Those watching America’s election process are sounding the alarm; increasingly America’s free and fair elections, the system of one voter – one vote, is being challenged. State after state, most Republican-controlled (either governor, or legislators, or both) are questioning and legislating around long-practiced election process: moves are in play that could give partisan majorities near-total control over how voters cast ballots and how those ballots are counted.
A North Carolina challenge to a ruling by the North Carolina Supreme Court has been accepted by (based on their recent actions) what is a right-wing activist U.S. Supreme Court. It would strip the right of state Supreme Courts from their ability to check and balance state legislators — and represent the people — when the legislators make laws for federal elections.
Across the country including here in Colorado, shadowy “Election Integrity groups” have popped up, claiming to be grassroots. In actuality, as pointed out by the League of Women Voters, this appears to be yet another orchestrated, election conspiracy disinformation attempt.
Here in Colorado, residents know our voting is done with Mail Ballots. Our ballots arrive in the mail and they can be submitted in-person, mailed back, or if you forget that ballot, you can go vote in person. Our entire voting system, which includes paper ballots and a vote-counting system not connected to the Internet, followed by paper-ballot-based risk-limiting audits has been called “the gold standard” for the nation.
Not only does it make sense in a rugged state with all but nine of its sixty-four countries basically rural, the effort has encouraged higher voter turnout. There appear to be more unaffiliated voters in Colorado than either major political party, Republicans or Democrats, and that turnout has increasingly been represented in elections.
Also in Colorado, the current Secretary of State Jenna Griswold, a Democrat, and former Secretary of State Wayne Williams, a Republican, have come together to combat election misinformation. They are promoting a new Colorado website — GoVoteColorado.org — that specifically lays out information about voter registration, signing up to become a poll workers, and the state’s effort to encourage veterans to work elections.
Such collaborative efforts are not apparent in other states. Many rural Nevada counties, all heavily-Republican, are reportedly demanding to vote with paper ballots that would be hand-counted:
“Officials in some parts of rural Nevada are vowing to bypass voting machines in favor of hand counting ballots this November and the Nevada Secretary of State’s office is proposing statewide guidelines on how to do it. The communities pushing for hand-counting are in conservative rural parts of the state where election misinformation has grown. But four voting rights groups came out against the proposed rules Friday before the secretary of state holds a hearing seeking feedback.”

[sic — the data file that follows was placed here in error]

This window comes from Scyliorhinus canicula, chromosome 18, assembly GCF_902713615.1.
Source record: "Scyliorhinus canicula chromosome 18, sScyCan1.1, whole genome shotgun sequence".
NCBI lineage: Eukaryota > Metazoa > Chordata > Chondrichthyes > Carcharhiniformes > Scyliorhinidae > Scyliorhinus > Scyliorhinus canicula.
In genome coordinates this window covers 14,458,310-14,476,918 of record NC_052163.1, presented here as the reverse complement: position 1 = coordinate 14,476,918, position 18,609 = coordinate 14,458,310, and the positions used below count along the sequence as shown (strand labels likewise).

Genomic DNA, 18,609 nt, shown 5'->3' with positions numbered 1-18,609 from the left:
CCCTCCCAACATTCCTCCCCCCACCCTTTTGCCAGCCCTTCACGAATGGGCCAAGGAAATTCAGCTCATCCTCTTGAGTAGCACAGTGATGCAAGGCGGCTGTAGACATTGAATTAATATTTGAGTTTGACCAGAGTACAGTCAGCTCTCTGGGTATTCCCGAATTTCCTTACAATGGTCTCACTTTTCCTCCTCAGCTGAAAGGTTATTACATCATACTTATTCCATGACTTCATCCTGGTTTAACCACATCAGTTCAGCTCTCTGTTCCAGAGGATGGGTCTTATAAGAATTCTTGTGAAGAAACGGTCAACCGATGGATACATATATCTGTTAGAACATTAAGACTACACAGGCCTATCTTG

Wisconsin a Case Study in Voter Suppression
In Wisconsin, also a largely rural state, in early August, the Wisconsin Supreme Court ruled that absentee ballot drop boxes are illegal. Voters casting absentee ballots this fall for the highest state offices won’t be able to return their ballots in upcoming elections by using drop boxes following a ruling Friday by the Wisconsin Supreme Court’s conservative majority. In the 2020 election, more than 40 percent of all votes cast that year were through absentee ballots.
In Wisconsin, where there was a statewide primary set for Aug. 9, the 4-3 Wisconsin Supreme Court (packed with Republican-appointed judges) handed down a decision that is a win for Republicans who now oppose the longstanding use of ballot drop boxes in that state. It reinforces former President Donald Trump’s allegations (with no evidence) that absentee voting was full of fraud and led to his reelection loss in 2020.
The majority opinion announced that now only state lawmakers may make new election policies regarding ballot drop boxes, not the Wisconsin Elections Commission, which had issued guidance to clerks allowing them.
The ruling delivers critical blows to Wisconsin Democrats, barring the use of drop boxes where they are most popular: the liberal centers of Milwaukee and Madison. It also could disenfranchise those with disabilities, for whom drop boxes were not just convenient, but helped them overcome obstacles such as being able to enter a county clerk’s office to vote.
Democratic incumbent Governor, Tony Evers, who has made voting issues central to his reelection campaign this year, said the ruling is “another in a long line of Wisconsin Republicans’ successes to make it harder for Wisconsinites to exercise their right to vote.”